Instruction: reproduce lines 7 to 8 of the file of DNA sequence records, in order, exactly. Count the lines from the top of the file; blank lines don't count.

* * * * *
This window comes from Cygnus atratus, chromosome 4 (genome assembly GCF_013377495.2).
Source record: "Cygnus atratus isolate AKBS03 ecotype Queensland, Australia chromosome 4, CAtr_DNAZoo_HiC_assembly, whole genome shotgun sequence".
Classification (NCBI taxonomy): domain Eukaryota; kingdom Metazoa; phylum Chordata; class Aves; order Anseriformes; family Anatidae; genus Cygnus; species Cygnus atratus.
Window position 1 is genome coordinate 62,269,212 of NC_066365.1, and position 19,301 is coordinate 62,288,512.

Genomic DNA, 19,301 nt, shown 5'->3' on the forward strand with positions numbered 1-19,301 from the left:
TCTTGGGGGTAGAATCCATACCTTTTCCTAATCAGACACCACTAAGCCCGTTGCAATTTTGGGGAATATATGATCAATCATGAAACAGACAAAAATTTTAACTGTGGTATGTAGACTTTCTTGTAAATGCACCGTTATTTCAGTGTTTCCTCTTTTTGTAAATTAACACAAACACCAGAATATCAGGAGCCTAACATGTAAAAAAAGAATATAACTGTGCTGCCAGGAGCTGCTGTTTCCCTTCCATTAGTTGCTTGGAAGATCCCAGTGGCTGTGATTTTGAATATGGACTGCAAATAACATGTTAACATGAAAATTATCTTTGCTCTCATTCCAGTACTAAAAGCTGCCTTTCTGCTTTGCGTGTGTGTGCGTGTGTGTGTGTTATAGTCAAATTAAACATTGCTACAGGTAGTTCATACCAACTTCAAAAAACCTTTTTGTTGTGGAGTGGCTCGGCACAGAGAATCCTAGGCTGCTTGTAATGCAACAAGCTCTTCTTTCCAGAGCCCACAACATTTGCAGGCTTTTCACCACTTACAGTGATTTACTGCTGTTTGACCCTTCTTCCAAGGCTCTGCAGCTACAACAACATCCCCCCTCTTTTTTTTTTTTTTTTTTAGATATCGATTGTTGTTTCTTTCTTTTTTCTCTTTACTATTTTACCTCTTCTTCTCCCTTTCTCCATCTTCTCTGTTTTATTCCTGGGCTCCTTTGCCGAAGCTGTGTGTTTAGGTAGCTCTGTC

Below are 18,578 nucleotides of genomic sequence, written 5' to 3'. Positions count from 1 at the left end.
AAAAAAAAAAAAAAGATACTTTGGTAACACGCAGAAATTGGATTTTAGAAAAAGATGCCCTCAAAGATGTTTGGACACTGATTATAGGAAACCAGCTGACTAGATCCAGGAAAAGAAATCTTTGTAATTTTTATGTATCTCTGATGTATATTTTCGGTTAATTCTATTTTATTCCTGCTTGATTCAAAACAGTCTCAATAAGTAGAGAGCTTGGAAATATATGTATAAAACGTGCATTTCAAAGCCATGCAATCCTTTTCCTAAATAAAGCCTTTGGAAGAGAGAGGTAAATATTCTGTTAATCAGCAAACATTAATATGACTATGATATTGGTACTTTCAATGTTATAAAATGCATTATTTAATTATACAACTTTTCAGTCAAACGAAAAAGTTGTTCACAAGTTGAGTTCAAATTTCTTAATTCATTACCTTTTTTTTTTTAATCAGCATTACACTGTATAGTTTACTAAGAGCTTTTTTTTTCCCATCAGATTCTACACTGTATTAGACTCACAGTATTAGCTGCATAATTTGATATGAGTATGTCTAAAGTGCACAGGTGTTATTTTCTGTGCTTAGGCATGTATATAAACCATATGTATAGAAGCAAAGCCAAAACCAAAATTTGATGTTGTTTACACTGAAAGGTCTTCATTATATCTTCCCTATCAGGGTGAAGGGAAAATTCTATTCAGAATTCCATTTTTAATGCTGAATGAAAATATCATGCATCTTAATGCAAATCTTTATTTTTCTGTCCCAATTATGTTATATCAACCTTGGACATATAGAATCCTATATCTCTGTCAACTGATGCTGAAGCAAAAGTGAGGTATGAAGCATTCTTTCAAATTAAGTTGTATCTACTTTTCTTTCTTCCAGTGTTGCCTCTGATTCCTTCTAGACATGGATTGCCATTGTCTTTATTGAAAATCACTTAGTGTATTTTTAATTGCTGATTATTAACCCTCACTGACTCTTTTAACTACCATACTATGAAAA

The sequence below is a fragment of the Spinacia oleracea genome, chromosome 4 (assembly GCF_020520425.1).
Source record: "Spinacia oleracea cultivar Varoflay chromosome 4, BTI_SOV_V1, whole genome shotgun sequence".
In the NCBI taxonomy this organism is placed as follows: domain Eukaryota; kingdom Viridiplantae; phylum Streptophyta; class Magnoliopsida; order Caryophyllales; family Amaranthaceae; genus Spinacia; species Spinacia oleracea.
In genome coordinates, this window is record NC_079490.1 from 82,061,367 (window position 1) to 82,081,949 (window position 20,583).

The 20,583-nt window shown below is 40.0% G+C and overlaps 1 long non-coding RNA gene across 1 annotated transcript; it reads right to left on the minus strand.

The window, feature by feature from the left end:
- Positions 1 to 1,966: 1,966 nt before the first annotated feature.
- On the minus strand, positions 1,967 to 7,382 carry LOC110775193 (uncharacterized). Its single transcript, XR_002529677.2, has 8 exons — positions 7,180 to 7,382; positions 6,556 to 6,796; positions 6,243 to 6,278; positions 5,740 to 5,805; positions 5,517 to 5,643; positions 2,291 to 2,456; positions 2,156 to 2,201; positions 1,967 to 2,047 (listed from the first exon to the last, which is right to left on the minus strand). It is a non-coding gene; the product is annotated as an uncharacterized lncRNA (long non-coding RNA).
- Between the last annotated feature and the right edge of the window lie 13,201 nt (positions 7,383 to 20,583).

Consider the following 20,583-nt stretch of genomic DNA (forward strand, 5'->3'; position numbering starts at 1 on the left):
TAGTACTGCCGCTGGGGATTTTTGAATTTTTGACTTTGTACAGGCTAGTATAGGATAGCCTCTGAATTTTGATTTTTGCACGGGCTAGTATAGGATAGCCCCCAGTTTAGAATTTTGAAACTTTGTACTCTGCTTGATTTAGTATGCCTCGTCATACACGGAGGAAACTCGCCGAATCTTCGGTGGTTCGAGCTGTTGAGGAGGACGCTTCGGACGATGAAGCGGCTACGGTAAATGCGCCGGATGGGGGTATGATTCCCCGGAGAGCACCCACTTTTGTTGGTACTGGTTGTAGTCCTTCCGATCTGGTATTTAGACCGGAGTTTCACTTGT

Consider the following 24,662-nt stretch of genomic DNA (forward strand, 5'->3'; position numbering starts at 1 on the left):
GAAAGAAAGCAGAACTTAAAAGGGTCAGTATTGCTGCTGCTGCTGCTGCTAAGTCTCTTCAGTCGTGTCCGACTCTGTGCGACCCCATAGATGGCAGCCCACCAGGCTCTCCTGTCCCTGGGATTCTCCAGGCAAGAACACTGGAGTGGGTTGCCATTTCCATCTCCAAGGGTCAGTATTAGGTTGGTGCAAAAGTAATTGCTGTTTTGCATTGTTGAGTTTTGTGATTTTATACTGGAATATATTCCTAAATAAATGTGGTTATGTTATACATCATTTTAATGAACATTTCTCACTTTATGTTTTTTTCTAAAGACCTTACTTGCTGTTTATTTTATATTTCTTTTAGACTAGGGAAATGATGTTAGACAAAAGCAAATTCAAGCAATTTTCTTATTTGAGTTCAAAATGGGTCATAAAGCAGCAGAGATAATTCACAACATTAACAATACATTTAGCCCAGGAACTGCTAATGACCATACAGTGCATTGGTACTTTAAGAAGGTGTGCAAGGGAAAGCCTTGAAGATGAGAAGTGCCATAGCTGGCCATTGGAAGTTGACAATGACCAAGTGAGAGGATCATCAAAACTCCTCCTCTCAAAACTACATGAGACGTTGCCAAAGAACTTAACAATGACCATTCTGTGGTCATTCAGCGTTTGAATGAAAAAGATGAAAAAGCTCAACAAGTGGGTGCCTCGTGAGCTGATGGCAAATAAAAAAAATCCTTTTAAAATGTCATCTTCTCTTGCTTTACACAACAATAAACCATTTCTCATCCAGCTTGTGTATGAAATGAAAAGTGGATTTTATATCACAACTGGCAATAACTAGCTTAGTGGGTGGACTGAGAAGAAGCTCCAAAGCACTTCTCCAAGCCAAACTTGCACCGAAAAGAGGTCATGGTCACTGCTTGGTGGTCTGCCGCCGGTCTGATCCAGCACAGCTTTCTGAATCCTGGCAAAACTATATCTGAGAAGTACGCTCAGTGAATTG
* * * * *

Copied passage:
Below are 18,578 nucleotides of genomic sequence, written 5' to 3'. Positions count from 1 at the left end.
AAAAAAAAAAAAAAGATACTTTGGTAACACGCAGAAATTGGATTTTAGAAAAAGATGCCCTCAAAGATGTTTGGACACTGATTATAGGAAACCAGCTGACTAGATCCAGGAAAAGAAATCTTTGTAATTTTTATGTATCTCTGATGTATATTTTCGGTTAATTCTATTTTATTCCTGCTTGATTCAAAACAGTCTCAATAAGTAGAGAGCTTGGAAATATATGTATAAAACGTGCATTTCAAAGCCATGCAATCCTTTTCCTAAATAAAGCCTTTGGAAGAGAGAGGTAAATATTCTGTTAATCAGCAAACATTAATATGACTATGATATTGGTACTTTCAATGTTATAAAATGCATTATTTAATTATACAACTTTTCAGTCAAACGAAAAAGTTGTTCACAAGTTGAGTTCAAATTTCTTAATTCATTACCTTTTTTTTTTTAATCAGCATTACACTGTATAGTTTACTAAGAGCTTTTTTTTTCCCATCAGATTCTACACTGTATTAGACTCACAGTATTAGCTGCATAATTTGATATGAGTATGTCTAAAGTGCACAGGTGTTATTTTCTGTGCTTAGGCATGTATATAAACCATATGTATAGAAGCAAAGCCAAAACCAAAATTTGATGTTGTTTACACTGAAAGGTCTTCATTATATCTTCCCTATCAGGGTGAAGGGAAAATTCTATTCAGAATTCCATTTTTAATGCTGAATGAAAATATCATGCATCTTAATGCAAATCTTTATTTTTCTGTCCCAATTATGTTATATCAACCTTGGACATATAGAATCCTATATCTCTGTCAACTGATGCTGAAGCAAAAGTGAGGTATGAAGCATTCTTTCAAATTAAGTTGTATCTACTTTTCTTTCTTCCAGTGTTGCCTCTGATTCCTTCTAGACATGGATTGCCATTGTCTTTATTGAAAATCACTTAGTGTATTTTTAATTGCTGATTATTAACCCTCACTGACTCTTTTAACTACCATACTATGAAAA